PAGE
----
The technical analysis of the markets has been unchanged for some time now. US Stocks and Commodities remain the favored asset classes followed by International Stocks, Foreign Currencies, Bonds, and Cash. Within US Stocks, small and mid-capitalization stocks are favored, growth is favored over value, and equal-weighted indexing is favored over capitalization-weighted indexing.

My sector analysis has likewise not changed. Energy and Health Care are preferred along with Consumer Noncyclical. I continue to avoid the Financial sector.

Within Commodities I continue to favor Precious Metals and Energy.

The International Sector showed some improvement last week and may continue to rebound on the news about the Greek bailout, however, from a technical basis, this sector is not favored and investments here should be carefully evaluated and only the strongest technical investments should be held. From a longer-term perspective, I prefer Emerging Markets over Developed Markets.

Generally bonds have remained a good place to hold cash. I prefer US corporate bonds and International bonds. US Treasury Inflation Protection notes have performed well and I like this as a hedge against the risk of rising interest rates.

While some doubts have been eased in Europe, uncertainty here at home continues to rise. Gold prices reflect investor uncertainty. I will be monitoring events here and abroad closely, and will communicate with my clients as needed.

The NYCE US Dollar Index is a measure that calculates the value of the US dollar through a basket of six currencies, the Euro, the Japanese Yen, the British Pound, the Canadian Dollar, the Swedish Krona, and the Swiss franc. The Euro is the predominant currency making up about 57% of the basket.

Corporate bonds contain elements of both interest rate risk and credit risk. Treasury bills are guaranteed by the U.S. government as to the timely payment of principal and interest, and if held to maturity, offer a fixed rate of return and fixed principal value. U.S. Treasury bills do not eliminate market risk. The purchase of bonds is subject to availability and market conditions. There is an inverse relationship between the price of bonds and the yield: when price goes up, yield goes down, and vice versa. Market risk is a consideration if sold or redeemed prior to maturity. Some bonds have call features that may affect income.

Emerging market investments involve higher risks than investments from developed countries and also involve increased risks due to differences in accounting methods, foreign taxation, political instability, and currency fluctuation. The main risks of international investing are currency fluctuations, differences in accounting methods, foreign taxation, economic, political or financial instability, and lack of timely or reliable information or unfavorable political or legal developments.

The Dow Jones UBS Commodities Index is composed of futures contracts on physical commodities. This index aims to provide a broadly diversified representation of commodity markets as an asset class. The index represents 19 commodities which are weighted to account for economic significance and market liquidity. This index cannot be traded directly. The commodities industries can be significantly affected by commodity prices, world events, import controls, worldwide competition, government regulations, and economic conditions. Past performance is no guarantee of future results. These investments may not be suitable for all investors, and there is no guarantee that any investment will be able to sell for a profit in the future.

As always, if you have any specific questions on your portfolio or wish to talk to me, please do not hesitate to call.

P.S. If you think this type of analysis would be of benefit to anyone you know, please share this communication with them.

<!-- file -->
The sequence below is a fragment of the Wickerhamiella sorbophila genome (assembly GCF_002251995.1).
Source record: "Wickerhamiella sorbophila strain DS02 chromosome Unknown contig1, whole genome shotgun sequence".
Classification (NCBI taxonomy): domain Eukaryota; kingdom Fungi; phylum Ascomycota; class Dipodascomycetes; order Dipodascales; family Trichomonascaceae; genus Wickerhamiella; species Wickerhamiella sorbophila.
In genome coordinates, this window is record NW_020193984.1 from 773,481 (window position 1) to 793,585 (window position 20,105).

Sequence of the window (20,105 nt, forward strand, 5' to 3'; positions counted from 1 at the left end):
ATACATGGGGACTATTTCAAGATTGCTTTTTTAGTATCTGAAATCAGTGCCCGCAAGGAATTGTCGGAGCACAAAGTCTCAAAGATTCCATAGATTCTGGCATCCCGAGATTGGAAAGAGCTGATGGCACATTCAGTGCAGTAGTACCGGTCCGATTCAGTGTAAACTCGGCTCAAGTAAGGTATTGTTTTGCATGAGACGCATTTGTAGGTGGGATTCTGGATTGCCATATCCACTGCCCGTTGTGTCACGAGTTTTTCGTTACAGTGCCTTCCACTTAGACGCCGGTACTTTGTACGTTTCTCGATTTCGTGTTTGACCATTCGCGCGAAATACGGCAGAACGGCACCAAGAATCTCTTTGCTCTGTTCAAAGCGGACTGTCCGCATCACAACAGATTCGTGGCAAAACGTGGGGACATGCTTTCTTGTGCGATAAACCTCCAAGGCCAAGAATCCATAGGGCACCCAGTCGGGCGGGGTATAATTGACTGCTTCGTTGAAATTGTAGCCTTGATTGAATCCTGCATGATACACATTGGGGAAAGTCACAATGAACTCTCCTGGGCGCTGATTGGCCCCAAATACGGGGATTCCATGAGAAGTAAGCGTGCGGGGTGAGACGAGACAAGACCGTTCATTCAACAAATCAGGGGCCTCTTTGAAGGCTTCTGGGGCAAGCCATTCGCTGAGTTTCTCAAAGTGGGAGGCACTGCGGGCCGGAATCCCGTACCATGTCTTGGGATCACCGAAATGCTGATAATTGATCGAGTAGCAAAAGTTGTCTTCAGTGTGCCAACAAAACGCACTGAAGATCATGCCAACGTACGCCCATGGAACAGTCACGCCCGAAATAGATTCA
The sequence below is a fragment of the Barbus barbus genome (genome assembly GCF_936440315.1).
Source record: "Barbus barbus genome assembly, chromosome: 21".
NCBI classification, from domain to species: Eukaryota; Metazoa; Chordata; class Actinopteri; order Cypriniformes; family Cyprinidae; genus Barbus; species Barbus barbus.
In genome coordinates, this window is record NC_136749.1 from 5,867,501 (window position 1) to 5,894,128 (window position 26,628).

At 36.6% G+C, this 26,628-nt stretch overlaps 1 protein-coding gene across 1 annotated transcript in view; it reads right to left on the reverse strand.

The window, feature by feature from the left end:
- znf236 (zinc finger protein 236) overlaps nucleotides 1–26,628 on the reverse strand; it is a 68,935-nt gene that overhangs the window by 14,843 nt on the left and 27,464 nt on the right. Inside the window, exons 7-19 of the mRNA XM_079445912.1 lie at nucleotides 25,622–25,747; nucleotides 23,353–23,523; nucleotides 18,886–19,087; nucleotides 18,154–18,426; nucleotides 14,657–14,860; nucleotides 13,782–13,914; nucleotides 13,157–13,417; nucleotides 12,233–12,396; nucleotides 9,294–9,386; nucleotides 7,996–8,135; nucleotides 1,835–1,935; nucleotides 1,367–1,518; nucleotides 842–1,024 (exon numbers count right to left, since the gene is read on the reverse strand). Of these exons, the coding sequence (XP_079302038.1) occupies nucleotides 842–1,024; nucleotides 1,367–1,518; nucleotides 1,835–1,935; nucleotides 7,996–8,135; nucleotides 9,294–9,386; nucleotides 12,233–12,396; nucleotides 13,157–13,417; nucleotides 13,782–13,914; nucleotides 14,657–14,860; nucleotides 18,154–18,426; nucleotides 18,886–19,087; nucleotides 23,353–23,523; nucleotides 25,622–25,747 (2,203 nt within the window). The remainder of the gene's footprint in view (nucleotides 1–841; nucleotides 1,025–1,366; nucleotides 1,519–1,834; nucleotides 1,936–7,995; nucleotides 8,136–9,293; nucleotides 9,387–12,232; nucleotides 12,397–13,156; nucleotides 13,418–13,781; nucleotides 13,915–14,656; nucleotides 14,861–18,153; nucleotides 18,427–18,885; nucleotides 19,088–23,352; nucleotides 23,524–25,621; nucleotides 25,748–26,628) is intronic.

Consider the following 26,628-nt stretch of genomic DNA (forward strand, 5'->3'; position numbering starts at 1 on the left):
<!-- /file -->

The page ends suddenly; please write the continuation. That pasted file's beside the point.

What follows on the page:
Paul Merritt, MBA, AIF(R). CRPC(R) Principal NTrust Wealth Management

Past performance is not indicative of future results and there is no assurance that any forecasts mentioned in this report will be obtained. Technical analysis is just one form of analysis. You may also want to consider quantitative and fundamental analysis before making any investment decisions.

Information in this update has been obtained from and is based upon sources that NTrust Wealth Management (NTWM) believes to be reliable, however NTWM does not guarantee its accuracy. All opinions and estimates constitute NTWM's judgment as of the date the update was created and are subject to change without notice. This update is for informational purposes only and is not intended as an offer or solicitation for the purchase or sale of a security. Any decision to purchase securities must take into account existing public information on such security or any registered prospectus.

The bullish percent indicator (BPI) is a market breath indicator. The indicator is calculated by taking the total number of issues in an index or industry that are generating point and figure buy signals and dividing it by the total number of stocks in that group. The basic rule for using the bullish percent index is that when the BPI is above 70%, the market is overbought, and conversely when the indicator is below 30%, the market is oversold. The most popular BPI is the NYSE Bullish Percent Index, which is the tool of choice for famed point and figure analyst, Thomas Dorsey.

All indices are unmanaged and are not available for direct investment by the public. Past performance is not indicative of future results. The S&P 500 is based on the average performance of the 500 industrial stocks monitored by Standard & Poors, this is a market capitalization weighted index, meaning the largest companies in the S&P 500 have a greater weighting than smaller companies. The S&P 500 Equal Weighted Index is determined by giving each of the 500 stocks in the index the same weighting in the index. The Dow Jones Industrial Average is based on the average performance of 30 large U.S. companies monitored by Dow Jones & Company. The Dow Jones Corporate Bond Index is comprised of 96 investment grade issues that are divided into the industrial, financial, and utility/telecom sectors. They are further divided by maturity with each of the sectors represented by 2, 5, 10 and 30-year maturities. The Morgan Stanley Capital International (MSCI) Europe, Australia and Far East (EAFE) Index is a broad-based index composed of non U.S. stocks traded on the major exchanges around the globe. The Russell 2000 Index is comprised of the 2000 smallest companies within the Russell 3000 Index, which is made up of the 3000 biggest companies in the US.